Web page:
The Health Department was the predecessor to the Ministry of Health and Welfare. The Health Department, the Ministry of Agriculture, and the Ministry of Economic Affairs introduced the recycling of waste cooking oil into biodiesel. But sludge from the biodiesel blocked fuel lines, therefore the policy was terminated in May of this year. As a result, large volumes of waste oil entered the production chain, poisoning the public. The conversion of waste cooking oil into biodiesel was sound policy. A technical glitch led to its premature termination. That was a shame. The Executive Yuan will call for inter-ministerial coordination to solve the problem of sludge obstructing fuel lines. This is not a valid reason to discontinue a sound policy.
The Department of Health and Welfare must get to the root of the problem. It must rethink food safety oversight. It must exercise control over food at its source. The new Minister of Health and Welfare must alter his mindset. He must be bold. If food can be properly controlled at its source, downstream food manufacturers may violate food safety laws. But the damage will be limited and more readily controlled. It is less likely to affect Taiwan as a whole. The manufacturers of source ingredients is not the purview of local government authorities. The central government Ministry of Health and Welfare must assume responsibility. The Executive Yuan must establish an inter-ministerial mechanism. It must establish a downstream food chain oversight mechanism. Taiwan has too many tiny food stalls. Oversight mechanisms must work in combination with market mechanisms.
There are thousands of legal food additives. As long as there are profits to be made, people will willingly commit even hanging crimes. The slightest omission on the part of the government, and someone will find a legal loophole by which to make illicit profits. Large scale food manufacturers such as Chang Guann and Cheng Yi, must exercise closer oversight. The Ministry of Health and Welfare shoulder a heavy responsibility. Downstream food manufacturers are scattered all over the province. These will be overseen by county and city health bureaus.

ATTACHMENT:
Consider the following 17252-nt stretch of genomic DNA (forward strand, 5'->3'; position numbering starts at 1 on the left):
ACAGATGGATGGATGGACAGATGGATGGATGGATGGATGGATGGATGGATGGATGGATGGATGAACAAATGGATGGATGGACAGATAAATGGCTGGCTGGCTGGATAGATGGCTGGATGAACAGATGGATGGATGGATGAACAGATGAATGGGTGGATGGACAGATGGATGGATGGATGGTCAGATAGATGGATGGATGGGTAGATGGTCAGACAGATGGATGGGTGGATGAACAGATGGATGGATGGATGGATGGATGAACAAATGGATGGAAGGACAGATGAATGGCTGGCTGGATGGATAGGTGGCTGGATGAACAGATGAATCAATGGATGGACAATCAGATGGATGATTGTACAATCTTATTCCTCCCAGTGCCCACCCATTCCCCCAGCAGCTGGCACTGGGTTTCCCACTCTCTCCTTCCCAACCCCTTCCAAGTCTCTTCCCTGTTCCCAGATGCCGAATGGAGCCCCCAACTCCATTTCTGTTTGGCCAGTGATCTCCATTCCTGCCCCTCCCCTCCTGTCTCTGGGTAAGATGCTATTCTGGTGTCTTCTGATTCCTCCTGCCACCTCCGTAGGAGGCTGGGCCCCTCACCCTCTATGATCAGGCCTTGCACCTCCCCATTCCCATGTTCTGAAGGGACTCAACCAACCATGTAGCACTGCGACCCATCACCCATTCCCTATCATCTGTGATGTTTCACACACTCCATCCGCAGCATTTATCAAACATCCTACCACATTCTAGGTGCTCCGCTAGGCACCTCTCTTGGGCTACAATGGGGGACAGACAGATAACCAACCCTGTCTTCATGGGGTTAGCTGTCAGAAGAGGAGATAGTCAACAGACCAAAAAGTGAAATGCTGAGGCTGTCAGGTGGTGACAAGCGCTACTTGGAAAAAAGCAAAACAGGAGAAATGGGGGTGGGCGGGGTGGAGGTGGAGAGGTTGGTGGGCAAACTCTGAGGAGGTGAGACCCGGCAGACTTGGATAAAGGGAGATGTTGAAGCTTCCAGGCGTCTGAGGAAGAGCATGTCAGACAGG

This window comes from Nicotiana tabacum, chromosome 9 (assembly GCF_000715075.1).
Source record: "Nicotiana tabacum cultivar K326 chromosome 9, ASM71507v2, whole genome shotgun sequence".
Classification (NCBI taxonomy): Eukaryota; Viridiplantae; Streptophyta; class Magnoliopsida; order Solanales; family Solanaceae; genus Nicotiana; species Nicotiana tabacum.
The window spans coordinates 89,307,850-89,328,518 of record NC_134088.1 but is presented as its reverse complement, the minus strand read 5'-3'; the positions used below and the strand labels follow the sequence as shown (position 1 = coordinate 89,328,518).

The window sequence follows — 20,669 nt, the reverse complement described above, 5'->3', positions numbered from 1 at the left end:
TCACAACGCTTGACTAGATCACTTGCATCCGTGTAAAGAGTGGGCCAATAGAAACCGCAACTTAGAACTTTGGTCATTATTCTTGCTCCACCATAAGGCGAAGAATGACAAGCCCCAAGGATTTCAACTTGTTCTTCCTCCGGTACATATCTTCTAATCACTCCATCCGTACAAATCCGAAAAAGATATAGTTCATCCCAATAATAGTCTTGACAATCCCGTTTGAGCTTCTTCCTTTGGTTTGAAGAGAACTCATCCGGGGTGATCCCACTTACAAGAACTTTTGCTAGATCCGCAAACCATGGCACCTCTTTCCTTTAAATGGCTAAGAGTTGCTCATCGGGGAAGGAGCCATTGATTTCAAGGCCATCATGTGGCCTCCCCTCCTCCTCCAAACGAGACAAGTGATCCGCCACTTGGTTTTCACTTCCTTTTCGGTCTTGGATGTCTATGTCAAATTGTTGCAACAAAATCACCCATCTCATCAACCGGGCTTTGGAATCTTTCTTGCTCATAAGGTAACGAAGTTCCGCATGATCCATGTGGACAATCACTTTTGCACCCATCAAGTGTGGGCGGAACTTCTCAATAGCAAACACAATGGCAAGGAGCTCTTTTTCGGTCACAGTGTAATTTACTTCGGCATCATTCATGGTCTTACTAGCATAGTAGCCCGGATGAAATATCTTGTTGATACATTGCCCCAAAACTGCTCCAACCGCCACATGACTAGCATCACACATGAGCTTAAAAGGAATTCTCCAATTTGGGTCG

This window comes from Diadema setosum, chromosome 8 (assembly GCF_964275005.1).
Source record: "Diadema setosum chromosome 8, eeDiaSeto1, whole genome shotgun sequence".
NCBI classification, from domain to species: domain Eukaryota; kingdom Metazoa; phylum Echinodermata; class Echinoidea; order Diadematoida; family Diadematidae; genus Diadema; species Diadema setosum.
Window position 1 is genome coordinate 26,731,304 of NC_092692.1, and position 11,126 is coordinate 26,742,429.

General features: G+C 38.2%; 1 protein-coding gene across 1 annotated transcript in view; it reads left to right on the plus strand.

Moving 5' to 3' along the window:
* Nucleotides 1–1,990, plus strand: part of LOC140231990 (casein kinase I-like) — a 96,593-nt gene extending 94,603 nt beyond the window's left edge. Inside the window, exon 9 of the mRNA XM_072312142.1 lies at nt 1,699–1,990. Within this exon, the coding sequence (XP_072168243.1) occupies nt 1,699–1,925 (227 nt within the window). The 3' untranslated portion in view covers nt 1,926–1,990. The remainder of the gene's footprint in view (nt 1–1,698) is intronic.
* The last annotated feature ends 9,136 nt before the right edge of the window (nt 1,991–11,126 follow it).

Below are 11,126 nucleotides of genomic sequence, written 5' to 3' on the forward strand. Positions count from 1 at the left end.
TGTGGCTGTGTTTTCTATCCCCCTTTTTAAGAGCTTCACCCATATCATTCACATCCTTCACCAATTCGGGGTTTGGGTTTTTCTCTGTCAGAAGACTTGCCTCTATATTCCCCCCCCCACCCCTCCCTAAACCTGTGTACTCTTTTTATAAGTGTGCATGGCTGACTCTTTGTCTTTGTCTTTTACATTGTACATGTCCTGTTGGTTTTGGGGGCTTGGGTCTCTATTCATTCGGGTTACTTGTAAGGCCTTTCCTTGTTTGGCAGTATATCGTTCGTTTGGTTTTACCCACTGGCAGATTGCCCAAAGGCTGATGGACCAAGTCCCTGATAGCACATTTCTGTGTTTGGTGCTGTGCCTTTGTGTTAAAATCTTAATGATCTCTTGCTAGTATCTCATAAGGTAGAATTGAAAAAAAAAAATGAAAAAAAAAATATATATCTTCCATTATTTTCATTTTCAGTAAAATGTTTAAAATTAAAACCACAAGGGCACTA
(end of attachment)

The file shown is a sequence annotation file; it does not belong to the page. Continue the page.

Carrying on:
Once Taiwan is admitted to the WTO, it must eliminate any hint of trade barriers. It must open itself to a steady stream of processed food imports. Many food plants process imported raw materials for redistribution. These sources can establish a border oversight system. This must be coordinated by the Ministry of Health and Welfare, and implemented by the responsible agencies. They must not pass the buck at every turn. They must transcend county and municipal level lines, in order to uncover violations.
The Food Safety and Health Administration Law has been amended six times in seven years. It should be one of the most stringent food regulations in the world. The Ministry of Health and Welfare is determined to punish violations of food safety. It is amending the law post haste, increasing fines tenfold.
But this is a piecemeal, stop-gap measure. Health inspectors have the resources to investigate scofflaws. They lack only criminal investigation authority. The new Minister of Health and Welfare can no longer cite the law as an excuse to do nothing.
Food safety scandals have harmed Taiwan's economic development, making food safety a national security issue. Following wave upon wave of food safety crises, the Executive Yuan should have learned its lesson. It must establish an inter-ministerial oversight system. The new Minister of Health and Welfare must shoulder responsibility. He can no longer merely issue vague suggestions. He must strengthen food safety inspection mechanisms. He must not pass the buck for first line inspections onto local health authorities. He must have the courage to oversee upstream food manufacturers. Otherwise food safety crises will never end. And the Minister of Health and Welfare's rice bowl will no longer be assured.